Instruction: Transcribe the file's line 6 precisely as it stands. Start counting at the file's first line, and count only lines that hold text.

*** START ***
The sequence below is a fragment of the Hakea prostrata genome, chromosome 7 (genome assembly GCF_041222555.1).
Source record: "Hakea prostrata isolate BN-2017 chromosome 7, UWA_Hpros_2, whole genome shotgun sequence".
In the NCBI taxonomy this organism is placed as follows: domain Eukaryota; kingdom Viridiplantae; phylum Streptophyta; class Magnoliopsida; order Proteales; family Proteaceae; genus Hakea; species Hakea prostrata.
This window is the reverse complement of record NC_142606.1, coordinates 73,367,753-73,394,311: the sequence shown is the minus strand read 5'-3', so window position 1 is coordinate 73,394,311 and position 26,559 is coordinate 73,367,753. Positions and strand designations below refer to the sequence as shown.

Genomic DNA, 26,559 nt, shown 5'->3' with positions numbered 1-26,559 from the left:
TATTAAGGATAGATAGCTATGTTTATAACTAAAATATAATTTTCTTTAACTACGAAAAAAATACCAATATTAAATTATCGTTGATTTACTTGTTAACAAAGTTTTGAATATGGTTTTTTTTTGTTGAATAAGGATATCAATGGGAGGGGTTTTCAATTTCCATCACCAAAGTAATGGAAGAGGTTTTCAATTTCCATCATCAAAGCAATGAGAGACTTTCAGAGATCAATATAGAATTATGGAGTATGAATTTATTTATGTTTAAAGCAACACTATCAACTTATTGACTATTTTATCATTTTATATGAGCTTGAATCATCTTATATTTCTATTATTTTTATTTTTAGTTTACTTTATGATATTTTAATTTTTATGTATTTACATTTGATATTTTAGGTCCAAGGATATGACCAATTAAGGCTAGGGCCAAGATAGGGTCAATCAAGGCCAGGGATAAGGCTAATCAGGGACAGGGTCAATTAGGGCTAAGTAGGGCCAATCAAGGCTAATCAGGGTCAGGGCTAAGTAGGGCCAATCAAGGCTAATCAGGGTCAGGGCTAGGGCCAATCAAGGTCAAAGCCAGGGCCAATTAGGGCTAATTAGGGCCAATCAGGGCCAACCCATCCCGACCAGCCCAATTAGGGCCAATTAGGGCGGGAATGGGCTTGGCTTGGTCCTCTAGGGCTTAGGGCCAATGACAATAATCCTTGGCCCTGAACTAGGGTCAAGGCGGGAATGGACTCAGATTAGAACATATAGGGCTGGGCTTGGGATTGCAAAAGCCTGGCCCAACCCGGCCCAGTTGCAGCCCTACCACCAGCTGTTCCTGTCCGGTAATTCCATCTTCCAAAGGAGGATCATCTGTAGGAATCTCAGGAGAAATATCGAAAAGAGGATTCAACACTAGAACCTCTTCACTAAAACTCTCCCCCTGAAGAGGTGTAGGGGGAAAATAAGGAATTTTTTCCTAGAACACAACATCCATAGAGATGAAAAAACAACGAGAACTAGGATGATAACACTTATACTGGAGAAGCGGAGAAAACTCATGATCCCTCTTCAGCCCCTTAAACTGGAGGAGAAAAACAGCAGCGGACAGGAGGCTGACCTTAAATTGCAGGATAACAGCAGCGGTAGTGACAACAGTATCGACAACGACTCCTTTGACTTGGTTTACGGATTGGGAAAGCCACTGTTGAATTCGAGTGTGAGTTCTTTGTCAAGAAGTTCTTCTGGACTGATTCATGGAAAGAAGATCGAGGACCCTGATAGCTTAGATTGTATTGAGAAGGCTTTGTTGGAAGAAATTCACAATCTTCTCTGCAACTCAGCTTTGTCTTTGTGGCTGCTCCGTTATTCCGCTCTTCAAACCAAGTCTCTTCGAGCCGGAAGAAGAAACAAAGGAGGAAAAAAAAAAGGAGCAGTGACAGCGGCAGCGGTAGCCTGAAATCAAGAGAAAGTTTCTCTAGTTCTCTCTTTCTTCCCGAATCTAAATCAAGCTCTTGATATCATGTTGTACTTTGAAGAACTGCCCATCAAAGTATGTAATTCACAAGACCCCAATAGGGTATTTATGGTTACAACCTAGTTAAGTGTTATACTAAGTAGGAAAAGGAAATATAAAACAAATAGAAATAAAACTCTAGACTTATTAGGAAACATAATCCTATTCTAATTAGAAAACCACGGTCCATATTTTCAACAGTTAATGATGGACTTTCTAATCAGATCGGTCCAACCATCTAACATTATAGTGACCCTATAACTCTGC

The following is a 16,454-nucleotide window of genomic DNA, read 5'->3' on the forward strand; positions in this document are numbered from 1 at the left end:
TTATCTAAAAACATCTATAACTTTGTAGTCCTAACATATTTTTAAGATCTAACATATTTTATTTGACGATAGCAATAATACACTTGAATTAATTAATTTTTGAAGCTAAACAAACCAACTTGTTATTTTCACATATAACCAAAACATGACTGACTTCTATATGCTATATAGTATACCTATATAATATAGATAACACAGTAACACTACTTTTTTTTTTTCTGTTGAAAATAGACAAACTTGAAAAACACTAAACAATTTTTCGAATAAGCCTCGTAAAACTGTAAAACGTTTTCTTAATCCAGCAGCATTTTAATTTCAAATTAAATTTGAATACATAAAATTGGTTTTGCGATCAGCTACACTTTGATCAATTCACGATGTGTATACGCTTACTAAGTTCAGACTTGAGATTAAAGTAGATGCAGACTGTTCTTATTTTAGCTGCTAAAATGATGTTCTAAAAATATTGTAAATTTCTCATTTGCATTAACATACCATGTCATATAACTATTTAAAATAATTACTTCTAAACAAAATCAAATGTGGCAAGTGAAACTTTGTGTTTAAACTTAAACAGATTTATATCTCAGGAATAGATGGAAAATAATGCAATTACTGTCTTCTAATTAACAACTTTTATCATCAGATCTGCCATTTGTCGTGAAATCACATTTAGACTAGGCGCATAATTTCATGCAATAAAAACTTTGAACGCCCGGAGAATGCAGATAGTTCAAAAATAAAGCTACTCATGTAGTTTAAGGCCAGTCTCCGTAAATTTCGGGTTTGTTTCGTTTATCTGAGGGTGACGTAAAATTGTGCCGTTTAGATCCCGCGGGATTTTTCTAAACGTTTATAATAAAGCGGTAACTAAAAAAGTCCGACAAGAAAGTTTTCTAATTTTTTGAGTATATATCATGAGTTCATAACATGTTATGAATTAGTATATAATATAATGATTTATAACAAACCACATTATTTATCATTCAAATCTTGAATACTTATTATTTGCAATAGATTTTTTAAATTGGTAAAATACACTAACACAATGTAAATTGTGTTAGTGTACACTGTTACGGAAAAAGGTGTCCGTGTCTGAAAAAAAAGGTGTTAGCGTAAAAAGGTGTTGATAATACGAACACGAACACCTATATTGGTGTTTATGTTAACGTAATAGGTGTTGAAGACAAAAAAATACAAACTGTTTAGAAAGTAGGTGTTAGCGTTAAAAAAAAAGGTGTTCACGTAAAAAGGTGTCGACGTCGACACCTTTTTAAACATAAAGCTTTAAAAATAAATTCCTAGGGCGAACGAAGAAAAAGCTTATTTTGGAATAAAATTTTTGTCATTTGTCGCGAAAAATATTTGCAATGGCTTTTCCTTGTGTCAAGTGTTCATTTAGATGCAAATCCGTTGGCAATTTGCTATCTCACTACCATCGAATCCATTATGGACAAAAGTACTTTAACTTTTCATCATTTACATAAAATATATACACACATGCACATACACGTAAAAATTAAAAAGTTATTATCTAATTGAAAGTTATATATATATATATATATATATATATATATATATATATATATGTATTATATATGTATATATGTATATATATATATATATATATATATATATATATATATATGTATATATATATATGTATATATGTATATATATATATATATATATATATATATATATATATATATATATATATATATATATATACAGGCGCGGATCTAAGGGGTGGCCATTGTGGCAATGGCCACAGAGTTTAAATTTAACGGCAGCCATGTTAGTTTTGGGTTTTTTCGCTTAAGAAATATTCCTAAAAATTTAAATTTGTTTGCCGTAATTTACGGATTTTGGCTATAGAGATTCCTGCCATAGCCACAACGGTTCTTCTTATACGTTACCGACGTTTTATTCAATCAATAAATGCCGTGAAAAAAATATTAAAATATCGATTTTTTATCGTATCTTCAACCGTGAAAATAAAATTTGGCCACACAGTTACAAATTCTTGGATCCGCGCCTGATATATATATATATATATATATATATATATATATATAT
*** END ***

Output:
TATTAAGGATAGATAGCTATGTTTATAACTAAAATATAATTTTCTTTAACTACGAAAAAAATACCAATATTAAATTATCGTTGATTTACTTGTTAACAAAGTTTTGAATATGGTTTTTTTTTGTTGAATAAGGATATCAATGGGAGGGGTTTTCAATTTCCATCACCAAAGTAATGGAAGAGGTTTTCAATTTCCATCATCAAAGCAATGAGAGACTTTCAGAGATCAATATAGAATTATGGAGTATGAATTTATTTATGTTTAAAGCAACACTATCAACTTATTGACTATTTTATCATTTTATATGAGCTTGAATCATCTTATATTTCTATTATTTTTATTTTTAGTTTACTTTATGATATTTTAATTTTTATGTATTTACATTTGATATTTTAGGTCCAAGGATATGACCAATTAAGGCTAGGGCCAAGATAGGGTCAATCAAGGCCAGGGATAAGGCTAATCAGGGACAGGGTCAATTAGGGCTAAGTAGGGCCAATCAAGGCTAATCAGGGTCAGGGCTAAGTAGGGCCAATCAAGGCTAATCAGGGTCAGGGCTAGGGCCAATCAAGGTCAAAGCCAGGGCCAATTAGGGCTAATTAGGGCCAATCAGGGCCAACCCATCCCGACCAGCCCAATTAGGGCCAATTAGGGCGGGAATGGGCTTGGCTTGGTCCTCTAGGGCTTAGGGCCAATGACAATAATCCTTGGCCCTGAACTAGGGTCAAGGCGGGAATGGACTCAGATTAGAACATATAGGGCTGGGCTTGGGATTGCAAAAGCCTGGCCCAACCCGGCCCAGTTGCAGCCCTACCACCAGCTGTTCCTGTCCGGTAATTCCATCTTCCAAAGGAGGATCATCTGTAGGAATCTCAGGAGAAATATCGAAAAGAGGATTCAACACTAGAACCTCTTCACTAAAACTCTCCCCCTGAAGAGGTGTAGGGGGAAAATAAGGAATTTTTTCCTAGAACACAACATCCATAGAGATGAAAAAACAACGAGAACTAGGATGATAACACTTATACTGGAGAAGCGGAGAAAACTCATGATCCCTCTTCAGCCCCTTAAACTGGAGGAGAAAAACAGCAGCGGACAGGAGGCTGACCTTAAATTGCAGGATAACAGCAGCGGTAGTGACAACAGTATCGACAACGACTCCTTTGACTTGGTTTACGGATTGGGAAAGCCACTGTTGAATTCGAGTGTGAGTTCTTTGTCAAGAAGTTCTTCTGGACTGATTCATGGAAAGAAGATCGAGGACCCTGATAGCTTAGATTGTATTGAGAAGGCTTTGTTGGAAGAAATTCACAATCTTCTCTGCAACTCAGCTTTGTCTTTGTGGCTGCTCCGTTATTCCGCTCTTCAAACCAAGTCTCTTCGAGCCGGAAGAAGAAACAAAGGAGGAAAAAAAAAAGGAGCAGTGACAGCGGCAGCGGTAGCCTGAAATCAAGAGAAAGTTTCTCTAGTTCTCTCTTTCTTCCCGAATCTAAATCAAGCTCTTGATATCATGTTGTACTTTGAAGAACTGCCCATCAAAGTATGTAATTCACAAGACCCCAATAGGGTATTTATGGTTACAACCTAGTTAAGTGTTATACTAAGTAGGAAAAGGAAATATAAAACAAATAGAAATAAAACTCTAGACTTATTAGGAAACATAATCCTATTCTAATTAGAAAACCACGGTCCATATTTTCAACAGTTAATGATGGACTTTCTAATCAGATCGGTCCAACCATCTAACATTATAGTGACCCTATAACTCTGC